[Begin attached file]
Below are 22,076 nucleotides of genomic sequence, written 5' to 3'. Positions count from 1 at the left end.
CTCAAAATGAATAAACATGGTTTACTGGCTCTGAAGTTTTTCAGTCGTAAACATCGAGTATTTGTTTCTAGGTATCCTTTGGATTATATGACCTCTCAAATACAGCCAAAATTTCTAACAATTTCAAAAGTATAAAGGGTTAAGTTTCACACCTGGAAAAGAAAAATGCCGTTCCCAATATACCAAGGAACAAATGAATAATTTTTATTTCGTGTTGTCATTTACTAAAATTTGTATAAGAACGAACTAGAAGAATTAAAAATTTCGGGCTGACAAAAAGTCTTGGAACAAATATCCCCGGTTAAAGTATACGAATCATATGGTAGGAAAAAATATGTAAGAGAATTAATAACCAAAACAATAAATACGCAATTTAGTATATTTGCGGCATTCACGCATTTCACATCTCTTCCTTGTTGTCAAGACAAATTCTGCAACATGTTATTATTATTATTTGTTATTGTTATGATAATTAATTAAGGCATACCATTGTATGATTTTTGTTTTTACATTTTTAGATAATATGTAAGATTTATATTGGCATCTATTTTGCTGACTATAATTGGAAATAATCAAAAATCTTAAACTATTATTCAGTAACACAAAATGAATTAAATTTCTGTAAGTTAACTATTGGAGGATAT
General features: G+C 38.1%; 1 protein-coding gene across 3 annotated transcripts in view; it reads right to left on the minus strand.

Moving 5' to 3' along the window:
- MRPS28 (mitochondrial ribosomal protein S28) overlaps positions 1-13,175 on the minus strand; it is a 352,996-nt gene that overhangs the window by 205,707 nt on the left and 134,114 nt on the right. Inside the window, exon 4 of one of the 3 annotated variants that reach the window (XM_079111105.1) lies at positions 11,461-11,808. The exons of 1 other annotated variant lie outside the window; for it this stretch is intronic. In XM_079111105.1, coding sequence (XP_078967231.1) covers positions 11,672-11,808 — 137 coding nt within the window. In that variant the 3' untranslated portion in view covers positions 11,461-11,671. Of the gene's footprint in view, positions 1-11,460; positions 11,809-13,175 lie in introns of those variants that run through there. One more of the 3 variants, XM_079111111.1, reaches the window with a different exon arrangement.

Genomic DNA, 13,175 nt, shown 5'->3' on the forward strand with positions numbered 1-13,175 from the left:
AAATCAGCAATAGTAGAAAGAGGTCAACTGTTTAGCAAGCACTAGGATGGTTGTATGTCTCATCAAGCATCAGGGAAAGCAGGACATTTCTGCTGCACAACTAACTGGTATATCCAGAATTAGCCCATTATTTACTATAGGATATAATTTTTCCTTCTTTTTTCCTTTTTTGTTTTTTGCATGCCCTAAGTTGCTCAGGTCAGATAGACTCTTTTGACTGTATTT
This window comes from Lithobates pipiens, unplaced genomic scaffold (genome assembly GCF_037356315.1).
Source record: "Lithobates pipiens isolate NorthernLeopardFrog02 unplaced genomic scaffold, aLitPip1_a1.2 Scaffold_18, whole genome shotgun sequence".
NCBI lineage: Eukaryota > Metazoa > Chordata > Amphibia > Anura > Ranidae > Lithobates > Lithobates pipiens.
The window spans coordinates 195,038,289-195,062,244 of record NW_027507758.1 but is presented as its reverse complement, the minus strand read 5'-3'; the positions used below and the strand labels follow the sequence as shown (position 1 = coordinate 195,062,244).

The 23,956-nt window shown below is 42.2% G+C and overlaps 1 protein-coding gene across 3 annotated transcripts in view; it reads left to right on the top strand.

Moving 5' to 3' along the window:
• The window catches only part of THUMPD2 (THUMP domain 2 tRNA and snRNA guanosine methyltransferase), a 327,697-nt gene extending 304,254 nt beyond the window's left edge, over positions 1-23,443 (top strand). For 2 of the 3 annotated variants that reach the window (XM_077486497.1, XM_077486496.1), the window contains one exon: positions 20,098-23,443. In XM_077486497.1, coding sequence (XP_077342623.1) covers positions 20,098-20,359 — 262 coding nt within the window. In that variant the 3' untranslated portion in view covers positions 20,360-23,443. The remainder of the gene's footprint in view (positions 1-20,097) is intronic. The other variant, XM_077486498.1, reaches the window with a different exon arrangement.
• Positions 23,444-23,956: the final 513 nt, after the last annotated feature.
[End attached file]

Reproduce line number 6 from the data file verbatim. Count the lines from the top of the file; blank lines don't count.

Genomic DNA, 13,175 nt, shown 5'->3' on the forward strand with positions numbered 1-13,175 from the left: